JOHNSTON CITY -- More than 200 citizens representing at least a half dozen communities gathered in Johnston City Wednesday morning to dedicate the Mike Dean Memorial Playground and Park.
Some knew Mike well, while others, like the first- and second-graders from Jefferson School, never met him.
"It's good to see his name on a sign," said Mike's lifelong friend, Adam Cargal. "People might ask who Mike Dean was ... now we can keep that memory going."
Mike Dean was killed in a tragic car accident in 2006. At the time he was living in Benton, teaching at Sesser-Valier High School and broadcasting Marion and Johnston City high school sports on WGGH.
For Williamson County State's Attorney Brandon Zanotti, seeing the park named for his friend is "fantastic."
"This is the park we played in and rode our bikes around as kids," he said. "I'm so impressed with what Jimmy and Donette were able to do."
Jimmy and Donette Dean, Mike's parents, raised money to help the city refurbish the park and its well-aged playground.
Johnston City Police Chief Will Stark proposed the rehab in 2017, but thought it would take several more years.
"I'm thankful to Jimmy and the Dean family for what they've done," he said.
The Deans were asked to raise $15,000 in exchange for naming the park for Mike. They raised $32,000, not counting a $2,500 donation that came in just days before the dedication.
Jimmy told the crowd the money will be used to build covered benches where parents can sit in the shade to watch their children play.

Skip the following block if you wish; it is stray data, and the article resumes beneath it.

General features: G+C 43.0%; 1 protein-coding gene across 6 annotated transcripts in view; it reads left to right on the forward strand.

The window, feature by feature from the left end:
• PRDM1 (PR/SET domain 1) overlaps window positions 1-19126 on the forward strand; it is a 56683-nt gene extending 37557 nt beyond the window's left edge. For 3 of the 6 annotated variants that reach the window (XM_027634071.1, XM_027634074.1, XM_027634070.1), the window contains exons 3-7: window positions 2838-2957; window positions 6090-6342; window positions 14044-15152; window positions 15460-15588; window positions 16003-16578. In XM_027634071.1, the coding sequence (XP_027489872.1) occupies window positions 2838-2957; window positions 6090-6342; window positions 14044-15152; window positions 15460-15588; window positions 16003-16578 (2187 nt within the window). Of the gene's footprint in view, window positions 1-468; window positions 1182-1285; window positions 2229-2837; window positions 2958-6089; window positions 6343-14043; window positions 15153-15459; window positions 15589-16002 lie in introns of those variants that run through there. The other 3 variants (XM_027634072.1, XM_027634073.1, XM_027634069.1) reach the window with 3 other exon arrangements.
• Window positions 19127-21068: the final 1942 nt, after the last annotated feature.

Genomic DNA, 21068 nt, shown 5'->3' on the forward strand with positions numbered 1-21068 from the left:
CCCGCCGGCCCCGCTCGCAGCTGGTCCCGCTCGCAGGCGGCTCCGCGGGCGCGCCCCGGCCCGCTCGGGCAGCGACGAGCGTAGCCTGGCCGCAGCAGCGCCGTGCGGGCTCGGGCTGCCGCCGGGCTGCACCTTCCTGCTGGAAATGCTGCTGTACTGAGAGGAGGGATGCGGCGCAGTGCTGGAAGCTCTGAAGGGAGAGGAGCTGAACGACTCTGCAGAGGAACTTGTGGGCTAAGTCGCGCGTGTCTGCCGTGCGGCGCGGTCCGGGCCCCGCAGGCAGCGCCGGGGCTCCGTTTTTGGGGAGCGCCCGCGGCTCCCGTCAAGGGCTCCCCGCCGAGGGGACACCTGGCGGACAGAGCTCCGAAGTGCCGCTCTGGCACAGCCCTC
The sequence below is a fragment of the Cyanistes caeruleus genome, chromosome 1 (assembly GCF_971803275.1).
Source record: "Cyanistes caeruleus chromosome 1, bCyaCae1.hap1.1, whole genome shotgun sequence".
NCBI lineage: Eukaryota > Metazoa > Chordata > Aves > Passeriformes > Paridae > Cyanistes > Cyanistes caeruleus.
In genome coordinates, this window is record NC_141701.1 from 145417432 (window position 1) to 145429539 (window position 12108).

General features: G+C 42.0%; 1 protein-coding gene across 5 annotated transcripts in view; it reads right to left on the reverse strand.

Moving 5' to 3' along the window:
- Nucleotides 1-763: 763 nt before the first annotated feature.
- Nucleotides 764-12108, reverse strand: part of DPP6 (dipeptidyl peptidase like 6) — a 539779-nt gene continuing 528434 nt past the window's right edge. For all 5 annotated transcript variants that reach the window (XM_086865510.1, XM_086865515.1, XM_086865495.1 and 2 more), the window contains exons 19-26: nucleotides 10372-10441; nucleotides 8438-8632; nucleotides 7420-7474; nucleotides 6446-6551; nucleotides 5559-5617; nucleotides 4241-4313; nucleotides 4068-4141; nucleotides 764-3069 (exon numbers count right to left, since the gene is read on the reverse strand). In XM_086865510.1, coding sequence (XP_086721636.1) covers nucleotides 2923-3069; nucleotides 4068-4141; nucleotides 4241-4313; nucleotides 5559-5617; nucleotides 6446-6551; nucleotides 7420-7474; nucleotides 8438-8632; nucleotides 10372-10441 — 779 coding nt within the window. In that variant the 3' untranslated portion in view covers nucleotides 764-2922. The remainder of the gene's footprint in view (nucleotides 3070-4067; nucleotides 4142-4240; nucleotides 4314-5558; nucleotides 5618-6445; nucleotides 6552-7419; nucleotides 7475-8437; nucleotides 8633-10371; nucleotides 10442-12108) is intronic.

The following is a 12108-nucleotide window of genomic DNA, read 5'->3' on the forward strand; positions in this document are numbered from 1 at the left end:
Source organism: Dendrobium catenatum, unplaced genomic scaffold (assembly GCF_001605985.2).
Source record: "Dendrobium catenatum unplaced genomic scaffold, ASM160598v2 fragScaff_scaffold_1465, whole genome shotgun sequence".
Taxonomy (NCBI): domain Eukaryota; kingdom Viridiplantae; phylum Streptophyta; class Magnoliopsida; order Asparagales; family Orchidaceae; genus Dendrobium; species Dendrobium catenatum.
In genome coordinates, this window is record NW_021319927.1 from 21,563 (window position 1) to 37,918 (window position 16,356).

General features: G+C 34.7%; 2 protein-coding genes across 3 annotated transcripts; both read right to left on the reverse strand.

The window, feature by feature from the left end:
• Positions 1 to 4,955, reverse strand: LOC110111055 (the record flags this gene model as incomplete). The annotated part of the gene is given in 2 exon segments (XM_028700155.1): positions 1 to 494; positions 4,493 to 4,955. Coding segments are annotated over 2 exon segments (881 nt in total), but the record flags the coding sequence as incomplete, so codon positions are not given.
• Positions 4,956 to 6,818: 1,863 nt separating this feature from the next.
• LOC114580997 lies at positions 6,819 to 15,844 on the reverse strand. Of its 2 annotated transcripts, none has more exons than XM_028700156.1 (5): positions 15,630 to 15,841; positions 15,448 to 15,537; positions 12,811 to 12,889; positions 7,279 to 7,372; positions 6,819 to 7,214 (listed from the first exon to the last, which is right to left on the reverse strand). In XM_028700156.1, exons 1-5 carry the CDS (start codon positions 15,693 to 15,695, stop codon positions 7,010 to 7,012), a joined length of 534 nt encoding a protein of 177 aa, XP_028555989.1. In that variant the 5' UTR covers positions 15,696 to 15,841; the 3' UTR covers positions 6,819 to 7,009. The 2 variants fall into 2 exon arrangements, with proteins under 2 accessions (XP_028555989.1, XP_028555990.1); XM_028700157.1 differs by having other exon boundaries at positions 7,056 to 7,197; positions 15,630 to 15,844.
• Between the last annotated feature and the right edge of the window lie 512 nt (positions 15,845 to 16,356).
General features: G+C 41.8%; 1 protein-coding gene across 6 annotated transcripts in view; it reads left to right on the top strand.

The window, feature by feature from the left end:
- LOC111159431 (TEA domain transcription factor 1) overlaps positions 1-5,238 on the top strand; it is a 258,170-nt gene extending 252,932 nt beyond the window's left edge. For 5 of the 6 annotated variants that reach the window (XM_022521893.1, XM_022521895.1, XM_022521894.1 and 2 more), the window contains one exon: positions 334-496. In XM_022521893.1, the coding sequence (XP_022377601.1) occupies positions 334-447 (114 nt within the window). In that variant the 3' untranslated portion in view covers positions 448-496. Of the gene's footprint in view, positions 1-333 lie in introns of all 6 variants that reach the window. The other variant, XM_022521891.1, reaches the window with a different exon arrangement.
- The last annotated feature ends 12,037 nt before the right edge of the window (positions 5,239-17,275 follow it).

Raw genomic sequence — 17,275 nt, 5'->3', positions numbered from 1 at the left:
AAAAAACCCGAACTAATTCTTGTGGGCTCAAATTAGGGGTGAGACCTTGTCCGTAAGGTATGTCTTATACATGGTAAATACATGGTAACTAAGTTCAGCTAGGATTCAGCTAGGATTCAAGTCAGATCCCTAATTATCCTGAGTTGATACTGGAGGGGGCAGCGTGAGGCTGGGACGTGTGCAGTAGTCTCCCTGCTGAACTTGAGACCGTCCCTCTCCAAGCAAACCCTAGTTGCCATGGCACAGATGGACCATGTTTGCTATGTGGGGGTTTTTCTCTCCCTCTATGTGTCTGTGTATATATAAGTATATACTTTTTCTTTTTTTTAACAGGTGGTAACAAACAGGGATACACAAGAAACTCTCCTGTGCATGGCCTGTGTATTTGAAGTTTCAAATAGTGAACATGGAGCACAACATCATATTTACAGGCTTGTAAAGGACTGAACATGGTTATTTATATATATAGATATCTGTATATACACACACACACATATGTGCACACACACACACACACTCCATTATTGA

Stark, who said the city has raised about $13,000 on its own, said the next phase will include a basketball area and character-themed spring riding toys, among other small additions.
The next fundraiser will be the "Touch a Truck" event from 11 a.m. to 4 p.m. on Sept. 14 in the park.
Marion Mayor Mike Absher, who came to the celebration, got a laugh when Jimmy began his speech by announcing, "We won't be annexing Marion today."
Absher said he had "participated a little bit" in the fundraising.
"I wanted to see the outcome," he said. "It's a terrific park. I'm sure the kids are going to enjoy it and you can see by the support here that the town will, as well."
Franklin County Circuit Clerk Jim Muir came to the dedication "in memory of Mike Dean." Muir said he and Jimmy have been friends "for as long as either of us cares to remember."
Muir said that while others knew Mike as a student, an athlete, a friend, or teacher, his memories are of Mike as a broadcaster.
Like Cargal and Zanotti, many in the crowd were childhood friends of Mike.
Marion attorney Meagan Rich remembers Mike as funny. "We were on the math team together," she said. "I was older than him and drove him around."
Patti Zanotti, Brandon's mother, said her family considered Mike like a member of the family. "We miss him everyday," she said.
Retired teacher Linda Miles didn't have Mike in school, "but Lewie did," she said, referring her husband, also a retired teacher. "Every time we saw him out anywhere he always came over to talk and say hello. He was a sweet and friendly person."
Fundraising a true community effort
Mike's niece, Ella, a first-grader at Jefferson School, cut the ribbon for the new park as Mayor Doug Dobbins declared it open.
Johnston City Schools Superintendent Kathy Clark watched over several elementary students as they tried out the new equipment.
"It's just amazing that a community can come together to make something this beautiful in the middle of town," she said.
In his address, Jimmy noted that the project was a true community effort. "Small towns can get things done when they work together," he said.
He acknowledged the Johnston City street department who did the landscaping, and the students from the John A. Logan College Center for Workforce Development who put together the equipment.
Jimmy Dean said donations are still welcome. Contact Dean at (618) 889-5797 or the Johnston City clerk or treasurer at (618) 983-6651.
For Donette Dean, seeing the park is bittersweet. "It means I'm proud," she said.
Perhaps the most poignant words came from Mike's former high school teacher, Tim Kee, who was manning his class of second-graders.
"It's nice to see that something good can come out of something so difficult," he said.